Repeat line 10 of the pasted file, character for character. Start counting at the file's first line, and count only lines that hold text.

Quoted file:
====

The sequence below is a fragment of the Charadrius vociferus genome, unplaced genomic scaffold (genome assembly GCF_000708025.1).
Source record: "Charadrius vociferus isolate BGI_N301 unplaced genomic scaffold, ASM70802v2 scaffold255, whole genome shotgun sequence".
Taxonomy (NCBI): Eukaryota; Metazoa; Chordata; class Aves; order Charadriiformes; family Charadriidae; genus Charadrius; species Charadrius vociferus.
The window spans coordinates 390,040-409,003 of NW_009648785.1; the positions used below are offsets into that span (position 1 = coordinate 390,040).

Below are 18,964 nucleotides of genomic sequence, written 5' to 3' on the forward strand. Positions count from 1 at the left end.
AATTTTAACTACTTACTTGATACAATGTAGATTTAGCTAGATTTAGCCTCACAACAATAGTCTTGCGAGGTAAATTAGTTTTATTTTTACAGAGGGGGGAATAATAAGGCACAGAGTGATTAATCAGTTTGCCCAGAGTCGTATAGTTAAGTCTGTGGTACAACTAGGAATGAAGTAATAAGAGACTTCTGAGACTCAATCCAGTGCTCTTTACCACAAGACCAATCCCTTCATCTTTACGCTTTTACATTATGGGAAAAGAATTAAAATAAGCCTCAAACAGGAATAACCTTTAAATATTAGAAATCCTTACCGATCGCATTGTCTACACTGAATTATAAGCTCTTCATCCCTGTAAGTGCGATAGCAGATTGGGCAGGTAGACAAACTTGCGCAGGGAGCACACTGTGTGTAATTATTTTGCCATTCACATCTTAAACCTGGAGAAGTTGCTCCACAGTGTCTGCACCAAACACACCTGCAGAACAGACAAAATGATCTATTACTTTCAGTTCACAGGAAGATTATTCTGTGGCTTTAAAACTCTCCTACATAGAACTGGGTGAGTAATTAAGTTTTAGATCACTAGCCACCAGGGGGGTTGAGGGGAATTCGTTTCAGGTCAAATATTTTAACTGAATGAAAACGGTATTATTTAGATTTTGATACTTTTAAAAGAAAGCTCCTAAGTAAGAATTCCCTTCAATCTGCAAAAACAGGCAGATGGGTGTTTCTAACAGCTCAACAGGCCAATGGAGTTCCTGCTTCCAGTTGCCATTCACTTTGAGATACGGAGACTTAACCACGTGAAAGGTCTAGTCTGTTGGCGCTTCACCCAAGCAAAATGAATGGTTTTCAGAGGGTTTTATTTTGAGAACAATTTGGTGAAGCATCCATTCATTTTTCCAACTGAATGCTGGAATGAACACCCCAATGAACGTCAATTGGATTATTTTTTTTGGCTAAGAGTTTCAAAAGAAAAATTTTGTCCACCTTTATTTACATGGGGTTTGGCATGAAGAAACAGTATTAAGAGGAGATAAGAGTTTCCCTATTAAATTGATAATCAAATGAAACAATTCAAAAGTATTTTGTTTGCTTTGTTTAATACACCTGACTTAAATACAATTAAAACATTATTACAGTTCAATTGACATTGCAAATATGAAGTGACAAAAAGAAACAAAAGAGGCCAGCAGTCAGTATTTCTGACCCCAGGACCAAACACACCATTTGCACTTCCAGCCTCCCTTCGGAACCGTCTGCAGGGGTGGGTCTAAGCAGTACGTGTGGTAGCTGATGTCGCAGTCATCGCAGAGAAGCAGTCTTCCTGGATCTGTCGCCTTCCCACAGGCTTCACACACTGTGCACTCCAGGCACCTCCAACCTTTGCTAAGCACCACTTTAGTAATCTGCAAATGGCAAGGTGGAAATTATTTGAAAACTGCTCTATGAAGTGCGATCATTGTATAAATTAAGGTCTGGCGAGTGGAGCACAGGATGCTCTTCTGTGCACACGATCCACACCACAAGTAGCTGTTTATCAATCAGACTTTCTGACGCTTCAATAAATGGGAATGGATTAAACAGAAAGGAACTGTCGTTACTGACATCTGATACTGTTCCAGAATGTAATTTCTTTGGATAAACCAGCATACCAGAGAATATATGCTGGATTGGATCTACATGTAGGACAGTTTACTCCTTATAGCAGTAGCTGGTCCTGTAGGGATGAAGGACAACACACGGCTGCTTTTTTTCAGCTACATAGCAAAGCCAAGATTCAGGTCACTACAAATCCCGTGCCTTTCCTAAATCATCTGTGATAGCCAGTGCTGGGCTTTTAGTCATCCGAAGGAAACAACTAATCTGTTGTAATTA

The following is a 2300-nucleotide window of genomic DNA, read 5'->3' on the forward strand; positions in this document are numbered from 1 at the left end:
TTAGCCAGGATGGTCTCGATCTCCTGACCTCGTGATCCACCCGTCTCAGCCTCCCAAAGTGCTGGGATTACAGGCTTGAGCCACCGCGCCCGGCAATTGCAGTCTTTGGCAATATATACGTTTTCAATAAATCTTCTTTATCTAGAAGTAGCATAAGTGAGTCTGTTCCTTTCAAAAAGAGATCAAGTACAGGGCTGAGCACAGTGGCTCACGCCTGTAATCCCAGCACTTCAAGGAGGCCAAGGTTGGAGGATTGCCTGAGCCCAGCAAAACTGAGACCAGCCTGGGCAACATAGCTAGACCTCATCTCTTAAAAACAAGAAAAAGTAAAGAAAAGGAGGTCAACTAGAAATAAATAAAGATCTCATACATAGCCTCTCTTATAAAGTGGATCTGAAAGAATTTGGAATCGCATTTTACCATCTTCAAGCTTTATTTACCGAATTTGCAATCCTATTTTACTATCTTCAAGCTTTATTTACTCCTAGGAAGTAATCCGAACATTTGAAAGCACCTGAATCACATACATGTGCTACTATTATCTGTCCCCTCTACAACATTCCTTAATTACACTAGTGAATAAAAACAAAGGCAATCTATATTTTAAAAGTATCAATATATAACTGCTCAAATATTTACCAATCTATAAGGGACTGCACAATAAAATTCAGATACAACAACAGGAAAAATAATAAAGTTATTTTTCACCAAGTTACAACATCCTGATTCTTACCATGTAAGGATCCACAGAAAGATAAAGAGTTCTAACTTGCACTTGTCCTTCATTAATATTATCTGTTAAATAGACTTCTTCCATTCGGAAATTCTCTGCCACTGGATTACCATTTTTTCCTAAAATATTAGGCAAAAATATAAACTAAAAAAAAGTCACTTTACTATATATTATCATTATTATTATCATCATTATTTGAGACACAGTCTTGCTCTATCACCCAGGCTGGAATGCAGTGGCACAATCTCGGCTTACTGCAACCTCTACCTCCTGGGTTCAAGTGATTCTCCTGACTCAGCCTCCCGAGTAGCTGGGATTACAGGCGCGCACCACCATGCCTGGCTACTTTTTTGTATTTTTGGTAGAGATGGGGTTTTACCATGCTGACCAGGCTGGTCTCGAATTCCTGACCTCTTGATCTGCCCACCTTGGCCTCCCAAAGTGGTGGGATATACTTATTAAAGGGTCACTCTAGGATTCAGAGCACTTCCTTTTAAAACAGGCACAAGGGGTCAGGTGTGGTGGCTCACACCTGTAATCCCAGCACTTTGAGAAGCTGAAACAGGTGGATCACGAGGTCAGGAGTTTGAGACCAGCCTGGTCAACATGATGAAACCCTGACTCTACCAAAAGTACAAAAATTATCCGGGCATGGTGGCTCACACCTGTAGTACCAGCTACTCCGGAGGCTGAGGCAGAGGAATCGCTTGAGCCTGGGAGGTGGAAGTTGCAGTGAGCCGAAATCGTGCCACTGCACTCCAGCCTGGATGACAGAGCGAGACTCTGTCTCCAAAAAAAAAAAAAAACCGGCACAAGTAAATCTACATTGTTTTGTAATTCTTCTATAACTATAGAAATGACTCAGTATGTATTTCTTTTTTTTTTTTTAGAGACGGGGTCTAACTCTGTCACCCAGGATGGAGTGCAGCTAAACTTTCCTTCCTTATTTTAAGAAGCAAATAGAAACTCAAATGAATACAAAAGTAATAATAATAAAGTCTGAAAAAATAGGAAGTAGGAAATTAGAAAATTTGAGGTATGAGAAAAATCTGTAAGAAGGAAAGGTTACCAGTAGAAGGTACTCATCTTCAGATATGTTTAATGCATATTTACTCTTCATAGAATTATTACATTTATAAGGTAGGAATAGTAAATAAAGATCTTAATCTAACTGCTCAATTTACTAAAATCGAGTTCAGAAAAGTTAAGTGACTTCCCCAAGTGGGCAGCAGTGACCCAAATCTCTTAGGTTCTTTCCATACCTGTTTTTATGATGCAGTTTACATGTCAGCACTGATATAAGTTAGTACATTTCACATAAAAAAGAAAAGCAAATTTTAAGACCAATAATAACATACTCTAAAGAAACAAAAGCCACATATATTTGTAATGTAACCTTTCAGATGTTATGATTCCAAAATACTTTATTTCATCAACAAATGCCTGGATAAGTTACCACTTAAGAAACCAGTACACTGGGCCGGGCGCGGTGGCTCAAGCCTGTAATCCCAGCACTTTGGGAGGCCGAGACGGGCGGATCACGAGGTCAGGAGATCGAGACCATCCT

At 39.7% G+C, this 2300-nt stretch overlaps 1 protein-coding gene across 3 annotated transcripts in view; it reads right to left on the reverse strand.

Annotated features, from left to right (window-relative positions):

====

Annotated features, from left to right (window-relative positions):